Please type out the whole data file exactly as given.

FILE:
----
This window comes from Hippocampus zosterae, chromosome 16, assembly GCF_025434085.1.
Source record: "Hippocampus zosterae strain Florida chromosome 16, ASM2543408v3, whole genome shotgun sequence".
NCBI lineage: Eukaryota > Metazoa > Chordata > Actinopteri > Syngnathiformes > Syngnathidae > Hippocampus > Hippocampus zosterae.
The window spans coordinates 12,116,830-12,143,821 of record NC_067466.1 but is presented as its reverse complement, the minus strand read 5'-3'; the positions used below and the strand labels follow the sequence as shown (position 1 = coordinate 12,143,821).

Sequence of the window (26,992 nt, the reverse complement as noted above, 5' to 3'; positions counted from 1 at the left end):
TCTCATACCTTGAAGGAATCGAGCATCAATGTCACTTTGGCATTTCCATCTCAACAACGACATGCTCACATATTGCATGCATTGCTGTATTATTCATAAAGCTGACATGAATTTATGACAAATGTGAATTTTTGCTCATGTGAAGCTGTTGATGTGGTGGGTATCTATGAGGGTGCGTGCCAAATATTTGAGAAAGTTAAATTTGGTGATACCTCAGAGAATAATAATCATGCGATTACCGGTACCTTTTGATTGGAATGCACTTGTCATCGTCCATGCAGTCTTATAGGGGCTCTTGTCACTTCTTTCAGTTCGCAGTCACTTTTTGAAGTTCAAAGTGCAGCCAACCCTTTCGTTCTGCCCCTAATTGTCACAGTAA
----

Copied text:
This window comes from Hippocampus zosterae, chromosome 16, assembly GCF_025434085.1.
Source record: "Hippocampus zosterae strain Florida chromosome 16, ASM2543408v3, whole genome shotgun sequence".
NCBI lineage: Eukaryota > Metazoa > Chordata > Actinopteri > Syngnathiformes > Syngnathidae > Hippocampus > Hippocampus zosterae.
The window spans coordinates 12,116,830-12,143,821 of record NC_067466.1 but is presented as its reverse complement, the minus strand read 5'-3'; the positions used below and the strand labels follow the sequence as shown (position 1 = coordinate 12,143,821).

Sequence of the window (26,992 nt, the reverse complement as noted above, 5' to 3'; positions counted from 1 at the left end):
TCTCATACCTTGAAGGAATCGAGCATCAATGTCACTTTGGCATTTCCATCTCAACAACGACATGCTCACATATTGCATGCATTGCTGTATTATTCATAAAGCTGACATGAATTTATGACAAATGTGAATTTTTGCTCATGTGAAGCTGTTGATGTGGTGGGTATCTATGAGGGTGCGTGCCAAATATTTGAGAAAGTTAAATTTGGTGATACCTCAGAGAATAATAATCATGCGATTACCGGTACCTTTTGATTGGAATGCACTTGTCATCGTCCATGCAGTCTTATAGGGGCTCTTGTCACTTCTTTCAGTTCGCAGTCACTTTTTGAAGTTCAAAGTGCAGCCAACCCTTTCGTTCTGCCCCTAATTGTCACAGTAA